Miami Dade College

Miami Dade College
Former names
Dade Junior College
Miami Dade Junior College
Miami Dade Community College
Type College
Established 1959 (1959)
Endowment $306 million[1]
President Eduardo J. Padrón
Academic staff
Students 165,000 (2014–15)
Location Miami, Florida, USA
Campus Urban
Colors Blue & Gray          [3]
Mascot Sharks

Miami Dade College, or simply Miami Dade or MDC, is a state college located in Miami, Florida. Miami Dade has eight campuses and twenty-one outreach centers located throughout Miami-Dade County. Founded in 1959, Miami Dade is the largest college in the Florida College System with over 165,000 students. Additionally, MDC is also the largest institution of higher education in Florida, and the second-largest in the United States. Miami Dade College's main campus, the Wolfson Campus, is in Downtown Miami.


Miami Dade College was established in 1959 and opened in 1960 as Dade County Junior College. The original campus was located at the recently built Miami Central High School. The campus consisted of a portion of the school and an adjacent farm. In 1960, a facility was built on an old naval air station near Opa-locka Airport (known as Master Field), which would soon become the College's North Campus.[4] The College enrolled African American students and Cuban exiles who could not afford other schools, becoming Florida's first integrated junior college. As the college grew, a temporary satellite campus opened in what is today Pinecrest at Miami Palmetto High School until the new South Campus (later Kendall Campus) was built in Kendall. Later renamed Miami-Dade Junior College, its two flagship campuses expanded and enrolled more students, eventually outgrowing the University of Florida and Florida State University. After some time, college board of directors' chairman Mitchell Wolfson envisioned a campus at the heart of Downtown Miami, and in 1973, the Wolfson Campus was built. The College changed its name to Miami-Dade Community College around the same time.

The College initially implemented an open admissions policy, meaning anyone who could afford classes was allowed to enroll. Because of this, the focus of the College became strengthening its academics. As a result, the Medical Center was built near Miami's Civic Center adjacent to the University of Miami Jackson Memorial Hospital to train students in Allied Health and nursing (RN) programs. With the Mariel exile community arriving in 1980, the College created an outreach center in Hialeah to give incoming refugees educational opportunities. Another outreach center, the InterAmerican center, was built to accommodate bilingual education. The Homestead Campus was built in 1990 in Homestead to relieve the concerns of students having to drive to the Kendall Campus In Miami.

In the mid-1990s, the College made use of new media and technologies under the direction of president Eduardo Padrón. As the Florida legislature reduced the education budget, the College began to rely heavily on the Miami Dade College Foundation, consisting mainly of Alumni, for financial support. The College also had to figure out new ways of recruiting students, and the College began its "Successful Alumni" campaign in the late 1990s, marketing the success of the College's alumni to local prospective students.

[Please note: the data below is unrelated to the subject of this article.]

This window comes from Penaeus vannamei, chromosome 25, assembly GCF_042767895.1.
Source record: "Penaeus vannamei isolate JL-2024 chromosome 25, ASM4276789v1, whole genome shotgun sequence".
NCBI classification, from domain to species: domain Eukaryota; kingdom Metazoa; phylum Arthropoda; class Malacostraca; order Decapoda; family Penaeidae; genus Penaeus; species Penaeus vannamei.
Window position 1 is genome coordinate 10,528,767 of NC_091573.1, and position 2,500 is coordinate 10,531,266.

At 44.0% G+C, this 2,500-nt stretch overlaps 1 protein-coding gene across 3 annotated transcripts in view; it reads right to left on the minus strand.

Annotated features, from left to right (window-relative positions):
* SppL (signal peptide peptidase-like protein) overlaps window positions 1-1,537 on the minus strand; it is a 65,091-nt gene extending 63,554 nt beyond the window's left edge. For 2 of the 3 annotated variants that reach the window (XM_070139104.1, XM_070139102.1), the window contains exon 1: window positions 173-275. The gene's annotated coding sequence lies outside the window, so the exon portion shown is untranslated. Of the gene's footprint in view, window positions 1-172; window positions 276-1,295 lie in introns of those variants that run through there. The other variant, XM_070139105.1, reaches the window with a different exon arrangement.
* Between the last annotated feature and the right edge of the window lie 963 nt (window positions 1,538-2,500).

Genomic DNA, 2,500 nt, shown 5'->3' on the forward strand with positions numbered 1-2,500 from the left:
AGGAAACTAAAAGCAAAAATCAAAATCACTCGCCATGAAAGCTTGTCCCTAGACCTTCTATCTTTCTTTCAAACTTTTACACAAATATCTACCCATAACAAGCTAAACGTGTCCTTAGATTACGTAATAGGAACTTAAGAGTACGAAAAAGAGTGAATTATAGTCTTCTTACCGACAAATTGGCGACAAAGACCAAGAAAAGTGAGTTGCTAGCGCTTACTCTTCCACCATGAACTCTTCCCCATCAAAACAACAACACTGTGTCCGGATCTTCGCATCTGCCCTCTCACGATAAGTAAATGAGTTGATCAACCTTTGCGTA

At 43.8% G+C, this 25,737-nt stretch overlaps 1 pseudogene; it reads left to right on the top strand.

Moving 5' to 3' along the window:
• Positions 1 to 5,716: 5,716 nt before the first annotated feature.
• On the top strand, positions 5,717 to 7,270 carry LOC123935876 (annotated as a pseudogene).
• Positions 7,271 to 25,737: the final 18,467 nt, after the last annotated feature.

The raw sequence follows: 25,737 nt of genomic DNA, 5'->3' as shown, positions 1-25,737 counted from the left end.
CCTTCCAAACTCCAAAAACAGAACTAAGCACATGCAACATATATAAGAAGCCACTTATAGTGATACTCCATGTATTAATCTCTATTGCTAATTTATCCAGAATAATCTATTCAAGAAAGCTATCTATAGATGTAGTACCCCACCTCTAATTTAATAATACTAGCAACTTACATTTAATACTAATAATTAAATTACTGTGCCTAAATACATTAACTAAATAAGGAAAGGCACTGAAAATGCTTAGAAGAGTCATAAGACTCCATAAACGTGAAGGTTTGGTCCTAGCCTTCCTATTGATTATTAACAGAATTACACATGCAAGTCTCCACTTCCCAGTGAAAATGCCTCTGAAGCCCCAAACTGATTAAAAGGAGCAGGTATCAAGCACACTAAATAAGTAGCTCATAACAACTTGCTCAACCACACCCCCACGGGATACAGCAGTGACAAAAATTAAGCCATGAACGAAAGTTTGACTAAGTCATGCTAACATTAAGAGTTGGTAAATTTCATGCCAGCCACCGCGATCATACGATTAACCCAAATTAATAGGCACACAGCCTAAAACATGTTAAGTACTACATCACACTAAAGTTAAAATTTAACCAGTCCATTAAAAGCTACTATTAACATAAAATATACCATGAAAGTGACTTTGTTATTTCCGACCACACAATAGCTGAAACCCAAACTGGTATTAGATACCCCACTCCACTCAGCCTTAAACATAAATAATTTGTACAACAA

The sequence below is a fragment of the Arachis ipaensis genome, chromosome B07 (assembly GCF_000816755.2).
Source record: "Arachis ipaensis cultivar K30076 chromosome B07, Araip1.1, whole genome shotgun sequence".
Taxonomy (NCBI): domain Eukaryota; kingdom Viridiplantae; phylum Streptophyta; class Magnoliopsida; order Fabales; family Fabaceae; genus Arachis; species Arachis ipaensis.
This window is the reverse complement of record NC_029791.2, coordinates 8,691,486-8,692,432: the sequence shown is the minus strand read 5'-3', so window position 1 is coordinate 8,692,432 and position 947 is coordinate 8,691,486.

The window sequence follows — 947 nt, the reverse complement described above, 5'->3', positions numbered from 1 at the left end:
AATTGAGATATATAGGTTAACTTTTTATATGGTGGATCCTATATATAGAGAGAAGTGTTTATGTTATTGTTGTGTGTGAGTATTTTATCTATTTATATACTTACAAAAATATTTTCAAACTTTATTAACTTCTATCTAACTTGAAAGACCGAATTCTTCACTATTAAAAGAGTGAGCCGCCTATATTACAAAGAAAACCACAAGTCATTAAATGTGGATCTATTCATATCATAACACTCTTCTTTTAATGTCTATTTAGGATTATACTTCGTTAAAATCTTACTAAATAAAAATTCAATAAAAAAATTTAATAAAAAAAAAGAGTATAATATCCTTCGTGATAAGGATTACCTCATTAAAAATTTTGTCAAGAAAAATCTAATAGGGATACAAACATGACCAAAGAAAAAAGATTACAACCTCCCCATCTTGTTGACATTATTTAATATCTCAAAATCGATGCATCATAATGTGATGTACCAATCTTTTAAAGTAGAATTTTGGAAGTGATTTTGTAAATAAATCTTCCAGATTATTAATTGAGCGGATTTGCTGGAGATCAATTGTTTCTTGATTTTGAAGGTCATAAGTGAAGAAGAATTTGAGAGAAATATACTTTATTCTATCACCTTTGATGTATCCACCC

Ethnic enrollment, 2008[5] Percentage
Black 17%
Hispanic (of any race) 71%
non-Hispanic White 7%
Other 5%

Beginning in 2001, the College implemented a strategic plan to revamp the College and its recruiting goals. In 2002, the College disbanded its Honors Program and created The Honors College for talented high school graduates. The Honors College is a representation of Miami Dade College's most academically-gifted students in different fields and was originally based in the three larger campuses (Wolfson, Kendall, and North). In 2007, The Honors College expanded into the InterAmerican Campus with The Honors College Dual Language Honors Program. A vision of president Padrón and leading members of Miami Dade College, the aim of the program is to tailor to the needs of the growing Spanish-speaking population in the United States as well as abroad. The Dual Language Honors Program opened its doors to bilingual students who wish to continue their careers with professional fluency in the English and Spanish languages.

In 2003, the College was granted the right to award baccalaureate degrees in education to meet future education needs, and currently offers three bachelor's degrees. As a result, the College changed its name again from Miami-Dade Community College to Miami Dade College to reflect four-year degree possibilities. However, it is overwhelmingly a two-year college focused on awarding associate degrees.


Miami Dade College has seven campuses and two centers, with its main campus being the Wolfson Campus in Downtown Miami.

Campus Year opened Students Size Location
Carrie P. Meek Entrepreneurial Education Center[6] 1989 2,500+ NA Liberty City
Hialeah Campus[7] 1980
2005 (Official designation)
NA 8 acres Hialeah
Homestead Campus[8] 1990 NA 18 acres Downtown Homestead
InterAmerican Campus[9] 1986
2001 (Official designation)
6,500 4 acres Little Havana, Miami
Kendall Campus[10] 1967 66,500 185 acres Kendall, Miami
MDC-West[11] 2005 NA 10 acres Doral, Miami
Medical Campus[12] 1977 NA 4.3 acres Allapattah, Miami
North Campus[13] 1960 41,000 245 acres Westview, Miami
Wolfson Campus
(Main campus)
1970 27,000 15 acres Downtown Miami